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Commissioner and county treasurer candidates filled two tables at Monday’s forum at the theater, from left, Sid Bartels, Dennis Kunnemann, Mark Davidson, Cynthia Schoenberger, Penny Strand, Dave Hogsett, Jim Hayes and Jacci Brown. Russ Pankonin moderates. (Johnson Publications photo)

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Duncan Einspahr, a Dist. 2 commissioner candidate on the Libertarian ticket, was given time to address the crowd. (Johnson Publications photo)

County commissioners address questions at town hall

Candidates for two Chase County commissioner seats up for election this year answered audience-generated questions in the second half of a town hall forum Monday night.
    Questions addressed opinions on top issues, property values, infrastructure, adding roads/maintenance equipment and whether county vehicles should be tracked by GPS.
    All seven candidates for the Dist. 2 and Dist. 3 seats were present for the event, scheduled ahead of the May 15 Primary. Just one from each party will advance.
    Dist. 2 candidates are incumbent David Hogsett, Jacci Brown and Jim Hayes, all Republicans. At the Primary, Republicans will choose one to advance to the General Election to meet Libertarian candidate Duncan Einspahr, who will automatically advance to the General.
    Dist. 3 candidates include Sid Bartels, Mark Davidson and Dennis Kunnemann, all Republicans. One will advance out of the Primary, and, with no Democrats running, will be unopposed in November.  
    Since Einspahr is running unopposed, he did not take part in the Q & A session, but gave a brief statement during the program.
    Questions from the audience at the Imperial Theatre were read to the candidates by moderator Russ Pankonin.
    The questions opened with one asking candidates what they see as the top county issue. The hospital and roads came out on top.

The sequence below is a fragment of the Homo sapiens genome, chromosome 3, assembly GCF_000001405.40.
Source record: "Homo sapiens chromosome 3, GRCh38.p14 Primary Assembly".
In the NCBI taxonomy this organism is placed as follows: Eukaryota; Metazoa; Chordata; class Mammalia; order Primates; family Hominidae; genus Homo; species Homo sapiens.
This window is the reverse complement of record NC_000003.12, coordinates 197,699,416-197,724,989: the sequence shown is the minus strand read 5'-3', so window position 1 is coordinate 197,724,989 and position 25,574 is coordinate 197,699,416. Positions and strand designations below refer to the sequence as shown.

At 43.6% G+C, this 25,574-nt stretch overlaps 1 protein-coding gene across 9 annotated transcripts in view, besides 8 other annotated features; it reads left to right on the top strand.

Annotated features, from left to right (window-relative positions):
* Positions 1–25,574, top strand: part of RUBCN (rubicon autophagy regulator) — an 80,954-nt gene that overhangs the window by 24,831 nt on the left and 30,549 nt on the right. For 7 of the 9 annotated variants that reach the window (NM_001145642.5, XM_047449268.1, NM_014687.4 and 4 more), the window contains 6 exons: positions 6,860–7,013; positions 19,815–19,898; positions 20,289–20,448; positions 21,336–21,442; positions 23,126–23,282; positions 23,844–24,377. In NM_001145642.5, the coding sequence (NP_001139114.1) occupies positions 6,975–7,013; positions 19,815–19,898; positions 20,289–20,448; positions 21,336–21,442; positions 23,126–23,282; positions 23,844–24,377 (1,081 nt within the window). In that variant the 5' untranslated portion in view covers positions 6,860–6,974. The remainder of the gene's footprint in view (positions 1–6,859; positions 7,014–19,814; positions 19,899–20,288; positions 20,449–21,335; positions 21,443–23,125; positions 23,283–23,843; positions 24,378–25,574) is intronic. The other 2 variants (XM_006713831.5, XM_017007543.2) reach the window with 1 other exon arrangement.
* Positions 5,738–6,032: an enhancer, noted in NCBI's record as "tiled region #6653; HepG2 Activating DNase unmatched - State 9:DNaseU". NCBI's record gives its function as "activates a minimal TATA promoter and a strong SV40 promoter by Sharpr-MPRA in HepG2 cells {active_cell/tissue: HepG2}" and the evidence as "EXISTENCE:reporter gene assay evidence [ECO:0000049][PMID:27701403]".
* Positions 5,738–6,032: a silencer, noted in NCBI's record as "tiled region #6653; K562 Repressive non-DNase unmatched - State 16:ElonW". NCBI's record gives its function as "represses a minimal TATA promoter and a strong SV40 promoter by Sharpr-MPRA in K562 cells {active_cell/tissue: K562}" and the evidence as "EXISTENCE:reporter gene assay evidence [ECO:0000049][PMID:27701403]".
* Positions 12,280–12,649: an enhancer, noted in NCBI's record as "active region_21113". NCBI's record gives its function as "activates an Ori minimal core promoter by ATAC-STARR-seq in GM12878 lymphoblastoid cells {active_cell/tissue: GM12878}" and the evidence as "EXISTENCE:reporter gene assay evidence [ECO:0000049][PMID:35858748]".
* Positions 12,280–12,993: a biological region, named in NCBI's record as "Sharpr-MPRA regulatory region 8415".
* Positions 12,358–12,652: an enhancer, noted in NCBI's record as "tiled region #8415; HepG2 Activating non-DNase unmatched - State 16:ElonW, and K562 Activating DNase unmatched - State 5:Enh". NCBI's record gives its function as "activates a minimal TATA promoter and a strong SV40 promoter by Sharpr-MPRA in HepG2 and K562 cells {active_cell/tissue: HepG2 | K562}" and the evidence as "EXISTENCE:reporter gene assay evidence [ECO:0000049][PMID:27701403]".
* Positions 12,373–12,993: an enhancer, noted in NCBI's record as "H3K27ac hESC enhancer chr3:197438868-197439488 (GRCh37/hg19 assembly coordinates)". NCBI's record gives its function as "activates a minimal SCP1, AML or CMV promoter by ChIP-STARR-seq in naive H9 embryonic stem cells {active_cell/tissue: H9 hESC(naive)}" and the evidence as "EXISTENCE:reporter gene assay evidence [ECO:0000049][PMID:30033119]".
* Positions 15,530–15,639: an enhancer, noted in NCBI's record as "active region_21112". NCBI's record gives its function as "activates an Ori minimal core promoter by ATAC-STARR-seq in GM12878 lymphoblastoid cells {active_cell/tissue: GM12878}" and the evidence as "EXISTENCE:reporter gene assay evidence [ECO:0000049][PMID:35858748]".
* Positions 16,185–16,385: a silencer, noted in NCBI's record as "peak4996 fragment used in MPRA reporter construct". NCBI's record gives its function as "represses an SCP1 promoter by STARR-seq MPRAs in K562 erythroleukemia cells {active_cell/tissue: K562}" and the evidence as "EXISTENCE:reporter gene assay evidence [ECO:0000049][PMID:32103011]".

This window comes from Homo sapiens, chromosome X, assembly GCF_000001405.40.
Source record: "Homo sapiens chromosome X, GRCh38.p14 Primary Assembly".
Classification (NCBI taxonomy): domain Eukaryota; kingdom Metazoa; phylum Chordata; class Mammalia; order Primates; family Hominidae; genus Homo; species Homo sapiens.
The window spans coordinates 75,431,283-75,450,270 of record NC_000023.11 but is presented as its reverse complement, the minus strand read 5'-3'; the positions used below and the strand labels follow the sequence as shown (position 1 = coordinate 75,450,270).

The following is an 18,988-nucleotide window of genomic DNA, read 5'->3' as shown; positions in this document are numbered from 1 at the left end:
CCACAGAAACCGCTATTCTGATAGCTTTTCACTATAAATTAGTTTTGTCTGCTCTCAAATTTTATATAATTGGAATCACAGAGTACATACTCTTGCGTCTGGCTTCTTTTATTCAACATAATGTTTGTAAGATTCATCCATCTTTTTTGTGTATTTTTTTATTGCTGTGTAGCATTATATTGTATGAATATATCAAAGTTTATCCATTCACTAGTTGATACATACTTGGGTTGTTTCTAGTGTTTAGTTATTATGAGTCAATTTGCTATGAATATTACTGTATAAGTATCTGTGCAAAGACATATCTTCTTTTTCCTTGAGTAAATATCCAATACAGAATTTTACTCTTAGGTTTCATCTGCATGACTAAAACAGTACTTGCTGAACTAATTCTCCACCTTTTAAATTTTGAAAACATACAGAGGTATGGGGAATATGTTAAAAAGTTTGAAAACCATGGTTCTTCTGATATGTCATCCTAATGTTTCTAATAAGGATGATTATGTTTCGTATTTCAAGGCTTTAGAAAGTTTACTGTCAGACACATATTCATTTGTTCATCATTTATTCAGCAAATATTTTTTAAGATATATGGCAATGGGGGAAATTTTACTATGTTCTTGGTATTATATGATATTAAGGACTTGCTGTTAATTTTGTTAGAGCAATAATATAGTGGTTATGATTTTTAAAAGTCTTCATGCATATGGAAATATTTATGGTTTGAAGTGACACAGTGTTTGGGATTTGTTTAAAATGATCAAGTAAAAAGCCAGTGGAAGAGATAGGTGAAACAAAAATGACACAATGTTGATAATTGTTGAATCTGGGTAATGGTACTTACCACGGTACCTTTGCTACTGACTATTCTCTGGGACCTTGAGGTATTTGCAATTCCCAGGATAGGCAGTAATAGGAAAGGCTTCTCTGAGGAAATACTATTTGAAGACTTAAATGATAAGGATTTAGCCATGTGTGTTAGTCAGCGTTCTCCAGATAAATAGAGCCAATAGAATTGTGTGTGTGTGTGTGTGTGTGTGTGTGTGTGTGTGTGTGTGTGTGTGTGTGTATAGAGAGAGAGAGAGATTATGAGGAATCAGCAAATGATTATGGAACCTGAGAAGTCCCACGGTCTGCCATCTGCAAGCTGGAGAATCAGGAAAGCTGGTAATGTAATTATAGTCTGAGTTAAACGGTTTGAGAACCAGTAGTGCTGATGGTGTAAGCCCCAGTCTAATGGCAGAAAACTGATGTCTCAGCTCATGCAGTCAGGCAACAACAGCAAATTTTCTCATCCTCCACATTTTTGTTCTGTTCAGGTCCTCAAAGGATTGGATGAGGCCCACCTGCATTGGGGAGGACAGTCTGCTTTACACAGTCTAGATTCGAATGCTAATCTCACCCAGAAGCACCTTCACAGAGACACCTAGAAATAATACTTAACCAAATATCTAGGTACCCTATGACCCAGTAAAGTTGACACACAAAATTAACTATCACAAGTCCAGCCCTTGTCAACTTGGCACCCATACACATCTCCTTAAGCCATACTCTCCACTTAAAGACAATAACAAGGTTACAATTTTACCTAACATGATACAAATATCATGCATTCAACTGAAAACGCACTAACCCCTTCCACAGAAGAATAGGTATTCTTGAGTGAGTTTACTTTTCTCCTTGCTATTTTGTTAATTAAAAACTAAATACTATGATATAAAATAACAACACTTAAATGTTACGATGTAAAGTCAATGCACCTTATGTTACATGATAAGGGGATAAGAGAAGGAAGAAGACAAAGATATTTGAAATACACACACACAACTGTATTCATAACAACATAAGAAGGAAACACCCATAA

Kunnemann said the hospital seems to be the top issue with residents now, and whether the community should proceed with a new facility. He said it’s a necessary thing for the community.
    Bartels agreed, but noted the outcome of November’s bond issue will be a factor.
    Davidson said several issues are “on the burner,” and agreed the hospital’s future will be affected by the bond issue vote.
    Hayes said the hospital issue isn’t just with a new facility, but also with the existing operation and how it can be more financially positive.
    Roads topped Brown’s and Hogsett’s issues. Brown said they are a problem, noting economic development and safety aren’t possible without good infrastructure.
    Hogsett said residents need to remember roads are made of dirt, and “it’s a never-ending battle.”
    Another issue brought up by more than one candidate were the dairies.
    The Aurora Dairy project proposed northeast of Imperial drew its own question, which asked what benefits and risks of it are seen.
    Brown said while it could provide a great tax base, she added the dairy won’t be buying local corn or alfalfa since they must be organically grown.
    Hogsett, who noted the final hearing on Aurora Dairy was delayed to June, said possible pros could be employment. He said there are more organic alfalfa acres being planted now in the county. His concerns included odor and dust, along with more trucks on the road.
    Hayes was also concerned with the smell and dust from composting, but said there could be an economic development impact.
    A few chuckles came from the crowd on a question that asked how they would become educated on property values and would they always take the county assessor’s advice.

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